Changing the story: The Jacmel Ciné Institute

The Jacmel Ciné Institute offers free training to budding Haitian filmmakers — with even more ambitious plans afoot

A scene from an institute student production. Photograph courtesy the Jacmel Ciné InstituteKeziah Jean. Photograph courtesy the Jacmel Ciné InstituteThe Ciné Institute provides free training to budding Haitian filmmakers. Photograph courtesy the Jacmel Ciné Institute

There are countries that tell their own stories, and countries whose stories have been told for them. Haiti has long been one of the latter, portrayed in film and on TV as a conflicted, mysterious land of poverty and corruption. But now Haiti is attempting to change that narrative.

“A film industry in any nation is an important part of cultural heritage and identity and economic activity. On an international level, the news and image of Haiti abroad for too long have been negative and led by a foreign or certainly sensationalistic narrative,” explains David Belle, founder of the Jacmel Ciné Institute, in a telephone interview from New York. “Over the next ten years we’re going to have hundreds of filmmakers coming through the institute. That might start to balance the narrative. Haitians telling their own stories. That’s really important.”

A city of forty thousand people, located on the country’s south coast, Jacmel is celebrated for its arts scene, its papier-mâché craft workshops, and its annual Carnival. Belle, a US filmmaker, founded the institute there in 2008, after the success of Festival Film Jakmèl, which he began in 2004 as a retrospective of the history of film in Haiti. The institute has about seventy students, who learn documentary, narrative, and advertising film techniques. Additionally, the institute offers an income-generating production centre for film school students and graduates, and hosts public screenings promoting film literacy. International filmmakers, actors, and other film professionals offer training at the school. They have included the actor Jimmy Jean Louis, cinematographer Hermes Marco, and directors Annie Nocenti and Zach Niles.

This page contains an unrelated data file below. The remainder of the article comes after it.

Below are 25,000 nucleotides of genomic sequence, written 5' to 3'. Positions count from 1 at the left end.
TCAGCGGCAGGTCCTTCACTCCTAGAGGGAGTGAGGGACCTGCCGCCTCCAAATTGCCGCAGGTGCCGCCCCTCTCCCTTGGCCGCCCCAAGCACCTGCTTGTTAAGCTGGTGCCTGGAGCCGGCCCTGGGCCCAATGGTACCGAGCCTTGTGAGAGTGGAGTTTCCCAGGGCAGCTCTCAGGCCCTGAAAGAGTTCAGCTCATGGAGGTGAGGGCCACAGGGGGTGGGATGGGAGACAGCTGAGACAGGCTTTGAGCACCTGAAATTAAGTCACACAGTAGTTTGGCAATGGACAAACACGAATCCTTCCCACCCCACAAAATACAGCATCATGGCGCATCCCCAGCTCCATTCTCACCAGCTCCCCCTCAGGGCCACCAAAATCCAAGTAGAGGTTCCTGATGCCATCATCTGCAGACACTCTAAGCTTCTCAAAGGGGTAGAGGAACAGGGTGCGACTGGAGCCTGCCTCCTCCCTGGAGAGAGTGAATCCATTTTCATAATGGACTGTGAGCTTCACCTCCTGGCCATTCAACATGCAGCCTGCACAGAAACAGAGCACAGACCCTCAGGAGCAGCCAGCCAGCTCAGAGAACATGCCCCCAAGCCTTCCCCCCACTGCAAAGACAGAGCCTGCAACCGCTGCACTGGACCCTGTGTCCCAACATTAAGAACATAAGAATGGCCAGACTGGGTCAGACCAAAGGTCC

“All of our training is entirely free,” Belle says. “Only one per cent of high school graduates in Haiti can afford college, so from the beginning we were determined to make this a programme that would let talented underprivileged youth afford training.” He adds that the real cost is about US$5,000 per year for each student. “It’s not cheap — it’s a proper college environment. And we’re able to do it because of the generosity of friends and partners and donors around the world. We need to grow constantly our network of supporters who believe in the power of education to change lives and transform a nation.”

Belle’s vision is to make Jacmel a centre of film production — he styles it “Jollywood”, after Hollywood, Bollywood, and Nollywood, the US, Indian, and Nigerian film industries, respectively. “Nigeria has the third largest film industry in the world, and it’s an industry model that I think is applicable to Haiti and other developing countries,” Belle says. Nollywood emphasises fast-track, low-budget local productions that use digital technology and direct-to-DVD distribution. Movies are sold inexpensively throughout the country through open-air markets, Belle explains. The UK Guardian said in a 2006 article that the industry was worth some US$200 million a year.